bored of excitement – the griefjunkie blog
Archive for November, 2010
Friday, November 26th, 2010
A friend of mine, who is also an old ally of the business and a working prostitute, advised me that the way to deal with having things forced into your mouth without choking on them is to relax, breathe through your nose, and think about something else. This was useful for me, as I have a sensitive gag reflex which doesn’t enjoy being annoyed by dental work administered at the back of my lovely lower jaws. It doesn’t do for a grown man – a grown Englishman at that – to vomit on a dentist, and this has always been my only concern in what is an otherwise relaxed and sanguine attitude towards dental surgery.
I actually quite enjoy going – they refer to me as ‘Mr Smith’ for a start, which seems somehow right – and I am fond of my dentist. He always indulges the essential set piece opening Dad Joke – the deathless ‘Take a seat, Mr Smith’ to which the only correct response is to point to the dentists’ chair and say ‘This one?’. I suppose if you were going to freestyle at this point, which my own late father would assuredly have done, you could then go on with the ‘Just a little bit off the top and could you tidy the sides up please’ dentist-as-barber routine, but this is not for me. I am content to answer the question ‘And how are you, Mr Smith’ with ‘Well, I’m talking to a dentist, so I could be happier’ or something similar, and leave it at that. With these joshing rituals complete, I was offered a choice of telly to watch to take my mind off the imminent drilling and scorching: on this occasion I asked for the BBC Dentistry channel, and we had another little chuckle. He said he quite fancied watching the Ashes, to which I assented, reflecting upon how often I had said that I would rather go to the dentist than watch cricket, and here I was managing to do both without throwing up at either. To take my mind off everything that was happening, I tapped out the opening drum pattern from the Buzzcocks’ I Don’t Mind over and over again on my chest. During a filling, a bit of a tooth pinged out, ricocheted off the dentist, and landed in my ear at exactly the same instant as the rest of the band would come in. It might still be there, come to think of it.
Saturday, November 20th, 2010
I am writing this on a train, in First Class as is my custom. I would be more able to write about what I originally intended – which was eggs that taste of fish and former girlfriends who look like Louise Weiner – if I were not currently semi-entertaining a man called Julian. Julian is drunk, and has chosen me to be his pal. He has just gone for a fag out of the window, which is why I’m quickly knocking out a couple of paragraphs. Just this second the guard offered to shift him into the next carriage for me, which I said wasn’t necessary. My new drunken companion has no malice in him, and while I could do without the urgent explanation of his work – he runs a small business that repaints 747s at Heathrow – as an ex-publican I feel confident among the inebriated. He’s just come back to the carriage, sneezed several times, started mucking about with his iPhone, and will probably fall asleep if we all just leave him alone.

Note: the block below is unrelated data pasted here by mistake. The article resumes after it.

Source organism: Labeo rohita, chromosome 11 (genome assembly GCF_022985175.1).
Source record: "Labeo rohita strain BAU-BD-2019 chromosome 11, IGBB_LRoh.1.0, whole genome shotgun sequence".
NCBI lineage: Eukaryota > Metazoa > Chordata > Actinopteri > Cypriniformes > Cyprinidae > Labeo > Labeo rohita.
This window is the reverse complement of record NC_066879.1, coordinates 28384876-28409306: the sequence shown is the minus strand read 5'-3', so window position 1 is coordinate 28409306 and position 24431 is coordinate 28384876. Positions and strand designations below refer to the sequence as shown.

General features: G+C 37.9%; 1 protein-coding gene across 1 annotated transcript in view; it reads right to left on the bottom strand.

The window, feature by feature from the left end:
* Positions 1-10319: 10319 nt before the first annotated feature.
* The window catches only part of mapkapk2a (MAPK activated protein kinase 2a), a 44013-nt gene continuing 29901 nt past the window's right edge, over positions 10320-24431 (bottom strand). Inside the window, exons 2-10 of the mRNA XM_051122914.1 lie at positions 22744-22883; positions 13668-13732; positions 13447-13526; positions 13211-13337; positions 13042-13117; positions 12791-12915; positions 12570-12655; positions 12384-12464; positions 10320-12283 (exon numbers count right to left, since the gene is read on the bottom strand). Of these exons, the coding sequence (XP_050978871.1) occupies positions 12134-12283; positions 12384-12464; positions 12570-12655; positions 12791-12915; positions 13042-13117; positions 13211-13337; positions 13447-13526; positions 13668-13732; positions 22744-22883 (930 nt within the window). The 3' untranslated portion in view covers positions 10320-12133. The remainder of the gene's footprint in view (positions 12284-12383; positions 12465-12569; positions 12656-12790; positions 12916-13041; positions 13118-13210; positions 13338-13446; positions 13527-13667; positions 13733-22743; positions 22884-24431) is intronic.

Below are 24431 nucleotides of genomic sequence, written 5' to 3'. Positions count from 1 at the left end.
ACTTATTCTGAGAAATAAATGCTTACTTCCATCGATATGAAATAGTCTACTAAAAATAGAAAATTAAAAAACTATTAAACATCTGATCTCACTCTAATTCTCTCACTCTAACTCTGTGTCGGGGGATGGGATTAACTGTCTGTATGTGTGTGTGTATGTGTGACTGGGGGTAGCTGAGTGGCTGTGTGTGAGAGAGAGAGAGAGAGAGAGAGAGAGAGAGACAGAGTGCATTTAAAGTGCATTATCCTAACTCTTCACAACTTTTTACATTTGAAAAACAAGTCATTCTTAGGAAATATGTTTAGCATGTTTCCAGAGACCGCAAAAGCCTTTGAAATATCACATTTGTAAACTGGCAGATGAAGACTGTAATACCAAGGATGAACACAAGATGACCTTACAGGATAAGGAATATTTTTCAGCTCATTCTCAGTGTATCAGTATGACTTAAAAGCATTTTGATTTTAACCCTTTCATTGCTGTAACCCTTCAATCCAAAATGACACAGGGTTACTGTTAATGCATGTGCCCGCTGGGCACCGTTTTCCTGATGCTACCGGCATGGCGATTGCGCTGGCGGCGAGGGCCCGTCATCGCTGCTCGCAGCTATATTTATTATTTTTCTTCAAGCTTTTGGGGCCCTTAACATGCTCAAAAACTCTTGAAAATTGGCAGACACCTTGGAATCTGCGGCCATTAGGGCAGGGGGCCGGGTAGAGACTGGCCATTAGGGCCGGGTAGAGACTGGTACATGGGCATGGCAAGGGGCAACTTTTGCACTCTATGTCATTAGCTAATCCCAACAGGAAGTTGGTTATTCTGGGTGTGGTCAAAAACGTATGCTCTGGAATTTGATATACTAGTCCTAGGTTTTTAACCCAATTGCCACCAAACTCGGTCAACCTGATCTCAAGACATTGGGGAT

Friday, November 12th, 2010
Anyone who can remember the documentary that Channel 4 unexpectedly made about us will recall the first heat press we ever had, with which Gerry and I prepared t shirt stock for that summers’ festival season. It had a strange malevolence about it, and would crackle and hiss of its own accord, which as I nervously explained to the watching millions gave it a certain charm, like a vinyl record. The other thing it would do is play the Chinese national anthem every time the pressing process was complete, meaning of course you had to stand to attention and observe it, and which got a bit tiring after the several thousandth rendition.
As annoying as it was, however, we needed to have it, because you can’t not have one in our line of work. For the unfamiliar, a heat press is not a complex piece of machinery: it comprises two heavy iron plates, each containing a heating element, thermostat and timer, so that a desired temperature (200 degrees centigrade in our case) and time (fifteen seconds for us) can be set. The iron plates are then clamped together, usually by a hydraulic assembly or physical force (if you’re me) while steam and (fingers crossed) non toxic fumes go all over the place. I have been known to take my underwear from the washing machine and speed dry it in the heat press, a process which also renders it pleasingly warm.
Saturday, November 6th, 2010
I love dogs, and although bull mastiffs would not be in my top five favourite breeds – I’m a terrier man at heart and by temperament – Danny and I have discovered that if you hide bits of bacon burger in a confined area such as Keith’s stall and let a hungry one off the lead, it goes surprisingly mental. As Keith rebuilt his pitch, I pointed out that the bull mastiff is a good natured breed – docile, gentle and highly suitable for families with small children, which already pretty much hands it the moral high ground in any bacon related market stall misunderstanding between the two of them. I can’t use the ‘c’ word on this part of an entry, as it’ll be on the front page and work filters everywhere will block the site, but I estimate that Keith called me it at least seventeen times in the ensuing exchange.